Seth Godin, best-selling author and speaker, believes in the power of the collective and not backing down from challenges. He said, “I don’t know what the question is, but the answer is yes.” Through that statement he challenged us to find a way to say yes to the biggest of challenges in order to yield the most positive change. He said those “yes’s” are more attainable when surrounding yourself the right people.  He ended his talk with, “People like us, do things like this.” Simple, yet powerful. 

You may have seen my recent Instagram posts recapping my week at the buildOn conference in New York City. 


To many, this might seem like a silly little hashtag that is used to keep up with the growing trend of hashtagging every single event from their wedding to road trips to sporadic workouts - #gymselfie. 

However, to 200+ buildOn employees including myself, ONE buildOn is the reason we have devoted our lives to the service of others and believe in the power of education. It is why we spend countless nights ensuring our students have tools to empower themselves, it is why we break down boundaries by working with every single demographic across the globe, and it is why we lead everything we do with our mission. ONE buildOn is every student, ambassador, employee, community member and advocate - past, present and future. 

There are a million things people can rally behind; selling cars, going to music festivals, kayaking, making skyrocketing profit margins - literally anything

This week we rallied for education and will continue to do so. buildOn knows that the answer is YES when asked if we can make a difference in our communities. buildOn knows that time and time again service learning has proven to help youth bring themselves out of poverty. buildOn knows that across the world, millions of people lack access to education, but our model is working, and reaching more and more students every single day. buildOn knows that the cultural immersion and solidarity on Trek can spark a passion for a person to become a global advocate for education.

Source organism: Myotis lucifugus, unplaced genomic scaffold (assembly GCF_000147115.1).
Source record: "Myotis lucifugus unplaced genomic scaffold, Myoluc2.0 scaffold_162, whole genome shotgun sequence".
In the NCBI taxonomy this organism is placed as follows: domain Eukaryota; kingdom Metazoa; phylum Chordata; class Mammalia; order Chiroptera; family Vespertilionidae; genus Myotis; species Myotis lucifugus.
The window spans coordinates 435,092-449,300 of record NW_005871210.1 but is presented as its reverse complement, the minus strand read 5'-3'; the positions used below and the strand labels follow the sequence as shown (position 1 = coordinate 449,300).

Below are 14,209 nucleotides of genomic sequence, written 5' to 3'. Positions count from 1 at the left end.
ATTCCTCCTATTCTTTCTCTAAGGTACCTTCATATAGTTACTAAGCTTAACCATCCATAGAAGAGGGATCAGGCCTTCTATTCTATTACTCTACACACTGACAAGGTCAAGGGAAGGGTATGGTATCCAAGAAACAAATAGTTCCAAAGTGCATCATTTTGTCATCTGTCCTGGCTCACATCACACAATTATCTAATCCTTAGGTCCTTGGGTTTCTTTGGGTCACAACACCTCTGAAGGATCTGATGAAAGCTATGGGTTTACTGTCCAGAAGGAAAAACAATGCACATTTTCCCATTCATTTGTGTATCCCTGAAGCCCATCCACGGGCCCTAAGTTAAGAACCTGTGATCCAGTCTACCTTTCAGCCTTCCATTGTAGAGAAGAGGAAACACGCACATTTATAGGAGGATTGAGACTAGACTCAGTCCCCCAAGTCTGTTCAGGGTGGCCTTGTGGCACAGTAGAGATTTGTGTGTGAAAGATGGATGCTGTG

ONE buildOn is the collective movement to break the cycles of poverty, illiteracy and low expectations through service and education.

Diahann Billings-Burford, Executive Director of Corporate Responsibility at Time Warner, former Chief Service Officer for New York City and buildOn National Board Member, encouraged us to “Use your ____ for good”. She also broke down service in the simplest form for us and concluded that the end goal of service is freedom. Freedom of choice. 

Finally, at the end of the week, we all wrote down our commitment statements to buildOn. Here is mine: 

I will lead my treks with the whole-hearted purpose of igniting passion, freedom and adventure to every stakeholder involved, in service of ONE buildOn. 



Photo credits: Benjamin Jarosch Photography



Haiti: Beautiful Chaos by Lucas Turner

Sunday, I left the USA again. I was bound for Haiti, the beautifully chaotic island Nation in the Caribbean. It has been over five months since I first went to Haiti to lead two treks with buildOn. As I complete trek setup and prepare to build another school with another eager team, I have so much to reflect on about my first trip to Haiti back in February '15. 

To be honest, you can never prepare yourself for your first time to Haiti. Had someone told me on my very first day in Haiti, that five months later I would be over the moon excited to return back, I would have nervously laughed and called them a moron. The corruption, chaos, crowded markets and road blocks in the Capital city of Port au Prince literally scared the crap out of me at first. Throughout all of my travels across the globe, when my family asks how things are, without fail I always say “Great!”, even if I am unsure of things. That is just my stubborn, I got this, nature. However, this time, I said, “Uh, it’s a little rough here.” I think my sister, Emily, wanted to call the embassy and have me shipped out of there on the first flight to JFK. Thankfully that did not happen.